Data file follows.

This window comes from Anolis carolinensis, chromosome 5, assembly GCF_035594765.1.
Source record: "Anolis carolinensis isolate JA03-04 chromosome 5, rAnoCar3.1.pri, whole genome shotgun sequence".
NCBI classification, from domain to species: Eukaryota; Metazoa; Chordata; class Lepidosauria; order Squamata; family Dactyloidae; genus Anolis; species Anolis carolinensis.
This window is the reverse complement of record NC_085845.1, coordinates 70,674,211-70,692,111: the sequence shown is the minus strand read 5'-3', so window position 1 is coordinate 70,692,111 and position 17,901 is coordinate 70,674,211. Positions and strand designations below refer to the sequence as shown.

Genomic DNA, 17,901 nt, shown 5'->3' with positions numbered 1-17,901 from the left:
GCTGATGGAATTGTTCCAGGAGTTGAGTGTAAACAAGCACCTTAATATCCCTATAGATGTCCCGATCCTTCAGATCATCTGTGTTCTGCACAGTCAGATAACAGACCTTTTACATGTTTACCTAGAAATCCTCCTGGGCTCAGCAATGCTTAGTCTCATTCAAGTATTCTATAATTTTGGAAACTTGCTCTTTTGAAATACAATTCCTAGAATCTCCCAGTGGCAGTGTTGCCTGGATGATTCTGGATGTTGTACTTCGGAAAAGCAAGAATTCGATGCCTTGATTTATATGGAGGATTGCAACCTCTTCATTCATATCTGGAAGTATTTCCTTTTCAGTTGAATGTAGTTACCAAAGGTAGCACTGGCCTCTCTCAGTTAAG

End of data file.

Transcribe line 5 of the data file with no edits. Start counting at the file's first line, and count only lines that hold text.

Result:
Genomic DNA, 17,901 nt, shown 5'->3' with positions numbered 1-17,901 from the left: